HMS Coventry Sunk
The 25th of May 1982 AD
The government of Margaret Thatcher was taken unawares by the Argentine operation which captured the Falklands . An urgent response was required, thus a task force was hastily arranged to retake the islands. Some 2000 merchant seamen were involved in the task force, on various ships requisitioned by the Ministry of Defence: among them was the roll-on-roll-off ship Atlantic Conveyor.
Such was the speed with which the task force departed that no defence systems were fitted to the Atlantic Conveyor. Cover for such ships was to be provided by vessels like HMS Coventry, a type-42 destroyer equipped to fight off aerial attack.
By May 25 1982 the Atlantic Conveyor had offloaded the Harrier aircraft it was carrying, but still held six Wessex helicopters and five Chinooks destined for the attack on Port Stanley, making her an attractive target. HMS Coventry at the same time was being used in Falkland Sound to draw fire away from vessels in San Carlos Bay. Fortune abandoned both ships that day: Atlantic Conveyor was hit by two Exocet air-to-ship missiles, with the loss of 12 of her crew. Burnt out she nevertheless remained afloat, but it was deemed expedient to scuttle her. Coventry was sunk by two bombs, losing 19 of her crew – another died a year later because of wounds sustained in the attack.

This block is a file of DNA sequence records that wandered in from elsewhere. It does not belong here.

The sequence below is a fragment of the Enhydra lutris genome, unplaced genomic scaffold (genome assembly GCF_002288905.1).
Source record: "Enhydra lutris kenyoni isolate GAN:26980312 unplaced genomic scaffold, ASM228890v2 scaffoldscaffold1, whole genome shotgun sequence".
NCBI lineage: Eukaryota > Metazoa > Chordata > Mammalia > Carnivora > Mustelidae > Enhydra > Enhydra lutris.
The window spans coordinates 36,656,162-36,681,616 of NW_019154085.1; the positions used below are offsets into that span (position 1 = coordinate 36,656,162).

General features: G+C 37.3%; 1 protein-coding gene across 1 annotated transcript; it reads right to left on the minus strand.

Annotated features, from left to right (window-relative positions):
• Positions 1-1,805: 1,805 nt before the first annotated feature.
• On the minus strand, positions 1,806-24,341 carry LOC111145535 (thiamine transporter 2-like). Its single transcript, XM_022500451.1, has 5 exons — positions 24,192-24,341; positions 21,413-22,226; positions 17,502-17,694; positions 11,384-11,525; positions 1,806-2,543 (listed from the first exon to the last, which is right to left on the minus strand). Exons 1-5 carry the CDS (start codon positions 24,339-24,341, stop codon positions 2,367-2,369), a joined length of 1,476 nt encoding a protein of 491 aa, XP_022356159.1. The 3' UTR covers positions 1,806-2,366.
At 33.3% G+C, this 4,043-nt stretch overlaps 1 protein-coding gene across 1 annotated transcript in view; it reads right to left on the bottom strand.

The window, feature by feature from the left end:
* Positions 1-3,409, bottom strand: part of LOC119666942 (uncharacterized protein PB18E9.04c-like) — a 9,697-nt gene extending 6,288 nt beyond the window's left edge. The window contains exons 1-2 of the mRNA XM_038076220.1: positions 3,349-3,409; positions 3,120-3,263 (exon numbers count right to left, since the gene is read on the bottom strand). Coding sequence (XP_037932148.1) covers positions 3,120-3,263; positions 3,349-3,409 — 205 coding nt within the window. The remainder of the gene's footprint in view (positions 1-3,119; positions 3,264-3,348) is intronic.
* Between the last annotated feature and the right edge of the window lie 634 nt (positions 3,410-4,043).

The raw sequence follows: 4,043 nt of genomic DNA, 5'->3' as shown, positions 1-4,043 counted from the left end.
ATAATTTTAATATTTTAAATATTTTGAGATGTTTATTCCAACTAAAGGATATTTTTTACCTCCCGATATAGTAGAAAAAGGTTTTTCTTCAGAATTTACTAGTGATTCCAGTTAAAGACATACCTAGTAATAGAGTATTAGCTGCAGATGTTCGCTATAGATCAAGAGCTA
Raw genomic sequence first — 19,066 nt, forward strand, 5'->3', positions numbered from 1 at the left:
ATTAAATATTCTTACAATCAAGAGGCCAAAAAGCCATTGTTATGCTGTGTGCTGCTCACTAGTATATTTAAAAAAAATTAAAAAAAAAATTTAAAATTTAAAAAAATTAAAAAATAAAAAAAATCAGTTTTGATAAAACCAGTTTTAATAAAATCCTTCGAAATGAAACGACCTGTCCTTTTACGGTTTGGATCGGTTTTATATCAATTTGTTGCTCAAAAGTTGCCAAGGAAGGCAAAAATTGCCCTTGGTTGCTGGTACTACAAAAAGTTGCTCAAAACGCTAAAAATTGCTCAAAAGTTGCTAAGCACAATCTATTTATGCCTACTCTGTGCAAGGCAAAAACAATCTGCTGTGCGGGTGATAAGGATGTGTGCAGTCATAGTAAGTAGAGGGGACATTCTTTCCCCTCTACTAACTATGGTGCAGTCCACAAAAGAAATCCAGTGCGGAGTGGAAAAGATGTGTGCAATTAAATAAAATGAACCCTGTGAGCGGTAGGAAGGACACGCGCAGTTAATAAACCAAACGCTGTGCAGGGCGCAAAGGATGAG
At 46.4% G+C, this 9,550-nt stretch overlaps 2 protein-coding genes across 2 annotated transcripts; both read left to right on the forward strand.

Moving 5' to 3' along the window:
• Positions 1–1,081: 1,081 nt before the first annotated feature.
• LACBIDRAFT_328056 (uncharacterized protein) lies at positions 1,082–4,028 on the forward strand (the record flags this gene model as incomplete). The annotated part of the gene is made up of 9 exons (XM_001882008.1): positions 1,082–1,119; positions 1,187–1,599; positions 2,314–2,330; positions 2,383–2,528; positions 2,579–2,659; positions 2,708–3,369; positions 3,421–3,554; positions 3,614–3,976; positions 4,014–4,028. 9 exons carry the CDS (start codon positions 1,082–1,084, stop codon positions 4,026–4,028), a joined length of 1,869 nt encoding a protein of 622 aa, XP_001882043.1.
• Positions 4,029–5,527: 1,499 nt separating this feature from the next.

The Falklands War was brief , and demonstrated both the professionalism of Britain’s armed forces and the importance of our merchant navy in times of war. But casualties were inevitable, and on May 25 31 sailors died on ships representing those two different elements of the task force.
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